Patel's resignation in best interest of all parties


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Regardless of the who-fired-whom-or-forced-whom-to-resign drama, university student and candidate for City Council Raj Patel was acting in both his and the University of Iowa Student Government's best interests when he resigned from his position as UISG's City Council liaison.

The UISG needs someone most inclined to serve its explicit platforms.

Though it is understandable, perhaps even commendable, that Patel wishes to retain his former position in the student government, his interests have shifted away from those of the student body — and if they haven't, they should have.

The position of council liaison is vital to the student government's initiatives. As UISG Vice President Brittany Caplin explained, one of the liaison's primary responsibilities is to be present at every Iowa City City Council meeting.

"The liaison is a non-voting member, but you sit at the table during work sessions, and you give your opinion and you participate," she said.

But, she said, it's also a very open position. During his tenure as council liaison, current UISG President Elliot Higgins sent a letter proposing the council to consider lowering the fine for being underage in a bar after 10 p.m.

"That was of his own initiative," said Caplin.

Though Higgins' proposal illustrates that a liaison acting on his own accord can benefit students, the conditions are different in regard to Patel. As he continues his campaign for City Council, his interests should shift to that of Iowa City as a whole. The UISG council liaison should represent the students, a demographic that predominantly consists of four- to five-year residents.

"He's representing the students," Caplin said. "So the issue is, which role does he say he is while he's out campaigning?"

The platform on which Patel is running (promoting sustainability and safety; accentuating downtown's economic and entertainment vibrancy) does not necessarily conflict with UISG's specific ambitions (establishing an off-campus housing website; reforming the current Iowa One Card system; encouraging various sustainability and safety programs). But in the eyes of the student government, the particular policies officials wish to advocate are better off in the hands of UI student Cody Graham, the newly named liaison. He had been attending City Council meetings under Patel until the candidate's resignation.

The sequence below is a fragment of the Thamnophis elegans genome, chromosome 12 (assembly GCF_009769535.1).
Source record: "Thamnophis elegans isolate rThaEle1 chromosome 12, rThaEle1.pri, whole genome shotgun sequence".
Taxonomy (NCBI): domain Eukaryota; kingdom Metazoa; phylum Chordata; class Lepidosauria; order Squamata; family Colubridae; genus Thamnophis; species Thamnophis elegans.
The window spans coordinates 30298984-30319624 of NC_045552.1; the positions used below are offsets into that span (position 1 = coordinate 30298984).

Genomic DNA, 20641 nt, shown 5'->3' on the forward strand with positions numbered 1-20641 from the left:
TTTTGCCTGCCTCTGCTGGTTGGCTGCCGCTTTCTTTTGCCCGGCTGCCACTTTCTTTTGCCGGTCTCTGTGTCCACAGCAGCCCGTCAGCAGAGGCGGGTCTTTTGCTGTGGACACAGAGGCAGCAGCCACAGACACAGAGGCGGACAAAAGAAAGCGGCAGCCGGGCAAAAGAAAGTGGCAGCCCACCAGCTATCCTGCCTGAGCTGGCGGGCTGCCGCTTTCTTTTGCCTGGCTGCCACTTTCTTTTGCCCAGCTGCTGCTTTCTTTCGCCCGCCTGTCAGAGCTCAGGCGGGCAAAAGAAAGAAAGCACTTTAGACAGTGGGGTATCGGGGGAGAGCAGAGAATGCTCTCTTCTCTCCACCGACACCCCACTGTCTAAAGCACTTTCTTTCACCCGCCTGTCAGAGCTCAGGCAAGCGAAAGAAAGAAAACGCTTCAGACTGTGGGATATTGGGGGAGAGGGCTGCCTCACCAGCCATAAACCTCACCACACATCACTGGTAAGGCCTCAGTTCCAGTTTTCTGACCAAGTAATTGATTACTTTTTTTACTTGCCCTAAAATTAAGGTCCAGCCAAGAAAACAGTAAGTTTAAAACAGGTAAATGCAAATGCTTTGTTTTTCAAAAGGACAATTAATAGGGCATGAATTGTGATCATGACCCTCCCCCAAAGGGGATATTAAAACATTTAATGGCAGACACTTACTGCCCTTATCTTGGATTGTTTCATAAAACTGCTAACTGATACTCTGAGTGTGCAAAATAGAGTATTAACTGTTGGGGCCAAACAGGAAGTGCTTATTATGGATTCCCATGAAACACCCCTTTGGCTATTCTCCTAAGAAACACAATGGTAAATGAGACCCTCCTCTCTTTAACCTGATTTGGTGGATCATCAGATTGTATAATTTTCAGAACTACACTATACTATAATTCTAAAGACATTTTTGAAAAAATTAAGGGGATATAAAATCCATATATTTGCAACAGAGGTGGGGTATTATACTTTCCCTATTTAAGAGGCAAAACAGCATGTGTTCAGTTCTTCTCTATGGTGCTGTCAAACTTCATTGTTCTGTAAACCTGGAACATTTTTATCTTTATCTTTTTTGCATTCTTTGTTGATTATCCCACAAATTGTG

The time commitment of the position is considerable, especially when coupled with a full UI course load, and even more so if one is actively campaigning. Caplin estimated that Patel was paid for approximately 15 hours every week, a number that does not include the time spent catering to the many other responsibilities of the position. For example, the UISG council liaison is a participating member of the executive board. The executive board has a planning meeting once every week.

There are other necessary commitments, as well.

"The idea is, you go to the meetings, are available to any students who want to speak to you, and you have to attend all of our planning meetings," Caplin said.

This exact scenario has taken place in the recent past. In September 2009, the 2009-10 UISG endorsed City Council candidate Jeff Shipley, who was acting as the council liaison at the time. Shipley did not resign from his position, and he did not win the election.

Some U.S. states have made it illegal for a current office-holder to run for another elected position (though they likely do not include paid student-government positions). In Arizona, HB 2425 dictates that "[e]xcept during the final year of the term being served, no incumbent of a salaried elective office, whether holding by election or appointment, may offer himself for nomination or election to any salaried local, state, or federal office." The provision holds exceptions for those who take an unpaid leave of absence.

On a national scale, Texas Gov. Rick Perry continues to collect his $150,000 salary while touring the country running for president. This is a conflict of interest and can easily be viewed as hypocritical.

In Patel's case, a refusal to resign from his position would probably not have been hypocritical — much of his platform is consistent with the UISG's — but one should not be representing the students when campaigning for a position to represent the entire city. The priorities of the two demographics are far from homogenous. In the wake of the 21-ordinance vote, it was estimated that 80 to 90 percent of the "Yes" votes came from "predominantly student precincts." The final tally had "No" garnering 53 percent of the votes.

Patel's resignation was in the best long-term interests of both Patel and the UISG. He should spend his time gauging the interests of the entirety of those he wishes to represent. The UISG now pays someone who has little incentive but to push the student government's stated agenda.

Everybody might not be happy, but everyone is better of because of it.

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